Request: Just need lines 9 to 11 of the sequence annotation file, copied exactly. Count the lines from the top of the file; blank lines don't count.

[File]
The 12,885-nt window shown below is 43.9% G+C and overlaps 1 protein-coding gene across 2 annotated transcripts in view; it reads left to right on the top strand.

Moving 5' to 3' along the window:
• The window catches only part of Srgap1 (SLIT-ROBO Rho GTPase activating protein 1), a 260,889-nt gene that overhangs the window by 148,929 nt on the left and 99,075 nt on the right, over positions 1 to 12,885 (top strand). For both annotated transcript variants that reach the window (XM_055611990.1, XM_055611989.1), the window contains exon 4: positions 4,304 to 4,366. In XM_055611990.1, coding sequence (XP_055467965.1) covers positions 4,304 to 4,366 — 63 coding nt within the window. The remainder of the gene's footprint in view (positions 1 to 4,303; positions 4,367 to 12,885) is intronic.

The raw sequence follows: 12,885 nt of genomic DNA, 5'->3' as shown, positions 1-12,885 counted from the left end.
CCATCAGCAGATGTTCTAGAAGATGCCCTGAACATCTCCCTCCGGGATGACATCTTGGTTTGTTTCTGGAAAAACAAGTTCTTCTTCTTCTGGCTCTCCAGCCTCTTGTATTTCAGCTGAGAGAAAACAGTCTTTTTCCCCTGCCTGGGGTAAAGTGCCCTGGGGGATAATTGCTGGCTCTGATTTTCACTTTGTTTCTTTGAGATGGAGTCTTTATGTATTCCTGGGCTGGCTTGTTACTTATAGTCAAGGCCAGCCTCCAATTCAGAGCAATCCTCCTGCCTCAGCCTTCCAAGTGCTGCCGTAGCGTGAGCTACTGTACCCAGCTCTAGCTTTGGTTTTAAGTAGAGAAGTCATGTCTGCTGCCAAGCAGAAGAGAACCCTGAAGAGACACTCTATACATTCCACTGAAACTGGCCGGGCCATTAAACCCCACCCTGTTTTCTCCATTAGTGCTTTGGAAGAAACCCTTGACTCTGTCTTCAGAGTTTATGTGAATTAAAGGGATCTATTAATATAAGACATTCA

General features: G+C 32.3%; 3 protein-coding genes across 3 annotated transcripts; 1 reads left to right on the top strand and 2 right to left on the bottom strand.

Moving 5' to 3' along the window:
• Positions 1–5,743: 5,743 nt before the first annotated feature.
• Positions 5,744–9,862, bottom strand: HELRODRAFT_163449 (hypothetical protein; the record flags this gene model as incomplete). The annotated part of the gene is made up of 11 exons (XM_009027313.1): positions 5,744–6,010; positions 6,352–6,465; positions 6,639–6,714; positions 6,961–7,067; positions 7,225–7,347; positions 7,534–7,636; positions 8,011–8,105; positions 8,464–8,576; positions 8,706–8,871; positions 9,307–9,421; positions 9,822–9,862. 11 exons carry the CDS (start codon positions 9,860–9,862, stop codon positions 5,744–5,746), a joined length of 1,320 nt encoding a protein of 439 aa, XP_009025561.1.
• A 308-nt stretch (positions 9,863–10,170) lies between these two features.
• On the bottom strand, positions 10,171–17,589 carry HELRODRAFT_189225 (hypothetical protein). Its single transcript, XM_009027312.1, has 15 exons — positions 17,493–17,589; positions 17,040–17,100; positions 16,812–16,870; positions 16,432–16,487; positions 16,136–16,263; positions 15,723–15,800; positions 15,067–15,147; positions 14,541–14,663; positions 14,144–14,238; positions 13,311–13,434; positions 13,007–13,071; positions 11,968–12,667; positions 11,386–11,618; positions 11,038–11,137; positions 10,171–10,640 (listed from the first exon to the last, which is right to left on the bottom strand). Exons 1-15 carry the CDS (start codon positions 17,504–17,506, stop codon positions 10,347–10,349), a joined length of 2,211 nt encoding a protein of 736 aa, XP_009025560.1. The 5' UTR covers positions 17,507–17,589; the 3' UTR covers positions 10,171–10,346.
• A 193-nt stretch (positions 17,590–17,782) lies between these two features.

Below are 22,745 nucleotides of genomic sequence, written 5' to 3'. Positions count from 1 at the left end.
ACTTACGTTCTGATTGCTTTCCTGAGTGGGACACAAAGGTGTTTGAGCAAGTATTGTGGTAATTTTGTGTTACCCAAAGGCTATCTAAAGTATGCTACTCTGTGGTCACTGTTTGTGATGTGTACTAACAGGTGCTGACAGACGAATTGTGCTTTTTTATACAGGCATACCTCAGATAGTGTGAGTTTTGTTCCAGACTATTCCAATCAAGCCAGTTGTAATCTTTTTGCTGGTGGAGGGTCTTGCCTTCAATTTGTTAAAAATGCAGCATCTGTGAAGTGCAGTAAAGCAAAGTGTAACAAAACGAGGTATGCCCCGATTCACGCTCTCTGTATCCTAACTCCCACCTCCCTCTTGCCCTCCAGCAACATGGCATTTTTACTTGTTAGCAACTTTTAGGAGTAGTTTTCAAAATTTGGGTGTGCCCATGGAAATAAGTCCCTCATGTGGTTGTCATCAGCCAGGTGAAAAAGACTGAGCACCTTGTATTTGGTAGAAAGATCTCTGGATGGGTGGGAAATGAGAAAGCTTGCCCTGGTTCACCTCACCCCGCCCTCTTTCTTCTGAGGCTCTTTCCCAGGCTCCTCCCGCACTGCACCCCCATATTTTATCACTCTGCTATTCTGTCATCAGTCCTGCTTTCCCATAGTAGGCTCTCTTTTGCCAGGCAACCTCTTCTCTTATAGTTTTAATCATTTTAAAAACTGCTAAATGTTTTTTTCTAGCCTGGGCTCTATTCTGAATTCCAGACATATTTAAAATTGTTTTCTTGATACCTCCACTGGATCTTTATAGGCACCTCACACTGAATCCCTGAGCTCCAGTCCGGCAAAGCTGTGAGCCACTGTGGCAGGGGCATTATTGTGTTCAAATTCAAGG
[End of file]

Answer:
• Positions 5,744–9,862, bottom strand: HELRODRAFT_163449 (hypothetical protein; the record flags this gene model as incomplete). The annotated part of the gene is made up of 11 exons (XM_009027313.1): positions 5,744–6,010; positions 6,352–6,465; positions 6,639–6,714; positions 6,961–7,067; positions 7,225–7,347; positions 7,534–7,636; positions 8,011–8,105; positions 8,464–8,576; positions 8,706–8,871; positions 9,307–9,421; positions 9,822–9,862. 11 exons carry the CDS (start codon positions 9,860–9,862, stop codon positions 5,744–5,746), a joined length of 1,320 nt encoding a protein of 439 aa, XP_009025561.1.
• A 308-nt stretch (positions 9,863–10,170) lies between these two features.
• On the bottom strand, positions 10,171–17,589 carry HELRODRAFT_189225 (hypothetical protein). Its single transcript, XM_009027312.1, has 15 exons — positions 17,493–17,589; positions 17,040–17,100; positions 16,812–16,870; positions 16,432–16,487; positions 16,136–16,263; positions 15,723–15,800; positions 15,067–15,147; positions 14,541–14,663; positions 14,144–14,238; positions 13,311–13,434; positions 13,007–13,071; positions 11,968–12,667; positions 11,386–11,618; positions 11,038–11,137; positions 10,171–10,640 (listed from the first exon to the last, which is right to left on the bottom strand). Exons 1-15 carry the CDS (start codon positions 17,504–17,506, stop codon positions 10,347–10,349), a joined length of 2,211 nt encoding a protein of 736 aa, XP_009025560.1. The 5' UTR covers positions 17,507–17,589; the 3' UTR covers positions 10,171–10,346.